We Were Cyborgs: On the Construction of the Self As a Teenage Girl

It all started in the fluorescent food court at Winrock Mall in Albuquerque, New Mexico. Whitney and I were hunched over paper plates, licking school bus-yellow cheese from the center of our Hot Dogs on a Stick. “You’ll need new jeans,” she said, eyeing the zip-off cargo pants I’d stolen from my brother. “And do you own anything from Hollister?” I had never heard of Hollister, but by the end of the day that dusky, sweet pea perfume cloaked corner of the world would become my Holy Grail, the zenith I would bushwhack towards for years to come.

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As girls landlocked by desert, the surf-themed clothing store was the closest we could get to saltwater. Or the closest we could get to a kind of beauty that seemed natural to girls in Southern California: honey-colored waves and hairless thighs, surfboards wedged between their ribcages and biceps. Whitney ran her hand down my forearm. “At least you have this.” She was talking about the tan I’d developed. Little to my knowledge, this trait would become the most enviable thing about me. Eventually, someone would even start a rumor that I had a tanning bed in my living room.

What I thought was an allegory for my past, had become the reality of my present.

But the reality was far more disappointing. Very simply, I had been in the sun. For the last three years, I had been living in Port of Spain, Trinidad—the southernmost country of the Caribbean—where my mother had taken a job in public health. The last time I was an American resident, I was a child, only ten years old, with almost no understanding of beauty or desirability. As I came of age in Trinidad, I adapted to the social culture around me which, in the early aughts with no social media, meant we were almost entirely severed from American trends. Just as I had begun to feel as though I’d found my bearings in Port of Spain—I had a friend group, a first boyfriend, a fluency in local slang—we were back on a plane to New Mexico. So there I was, in the food court of Winrock Mall, gradually realizing that if I wanted to thrive in the social hierarchy of an American middle school, I would need to renovate my identity from the ground up. The only problem? I couldn’t afford to.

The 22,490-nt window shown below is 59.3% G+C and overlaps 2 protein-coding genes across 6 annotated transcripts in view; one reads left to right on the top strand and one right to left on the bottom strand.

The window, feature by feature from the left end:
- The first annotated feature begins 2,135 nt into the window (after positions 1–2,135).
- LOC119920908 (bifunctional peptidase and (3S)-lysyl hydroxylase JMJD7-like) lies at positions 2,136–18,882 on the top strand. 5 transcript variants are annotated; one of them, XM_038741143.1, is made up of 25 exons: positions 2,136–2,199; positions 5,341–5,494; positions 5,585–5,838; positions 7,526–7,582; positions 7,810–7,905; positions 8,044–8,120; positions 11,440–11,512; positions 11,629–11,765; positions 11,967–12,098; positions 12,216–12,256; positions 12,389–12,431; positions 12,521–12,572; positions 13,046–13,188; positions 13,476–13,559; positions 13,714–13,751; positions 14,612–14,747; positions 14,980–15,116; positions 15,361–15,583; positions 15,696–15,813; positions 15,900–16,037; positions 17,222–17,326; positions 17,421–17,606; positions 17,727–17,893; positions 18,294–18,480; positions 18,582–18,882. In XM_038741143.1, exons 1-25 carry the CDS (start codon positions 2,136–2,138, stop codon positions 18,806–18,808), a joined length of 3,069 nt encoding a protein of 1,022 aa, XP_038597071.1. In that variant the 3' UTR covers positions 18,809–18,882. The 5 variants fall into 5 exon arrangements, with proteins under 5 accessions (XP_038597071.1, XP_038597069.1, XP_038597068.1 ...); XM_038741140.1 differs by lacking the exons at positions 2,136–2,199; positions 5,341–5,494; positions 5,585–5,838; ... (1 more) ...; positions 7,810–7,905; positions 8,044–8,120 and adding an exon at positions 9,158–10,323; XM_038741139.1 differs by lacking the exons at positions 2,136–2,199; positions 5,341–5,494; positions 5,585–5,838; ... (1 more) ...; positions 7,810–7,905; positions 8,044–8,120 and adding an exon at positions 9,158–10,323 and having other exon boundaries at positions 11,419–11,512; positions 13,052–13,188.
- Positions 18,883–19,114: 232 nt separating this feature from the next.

Whitney and I left Hollister empty handed that day. As we waited for the bus home, she comforted my disappointment, explaining that she didn’t expect us to buy anything, she just wanted me to see it. That was the most important part. There were ways of acquiring beauty other than buying it. The first step is knowing what it looks like, so that you can replicate it.

Over the course of the next year, I studied the girls around me with an unwavering scrutiny. What I learned was this: if you couldn’t afford beauty, you had to build it, and in order to build it, you had to be scrappy. I was not alone in my inability to afford braces or a dermatologist or a fifty-dollar polo shirt. I was just late to the game. But once I understood how to play, I became a We, and we were in a rat race. What we didn’t inherit, we could create. What we didn’t know we could learn. What we didn’t own, we could steal.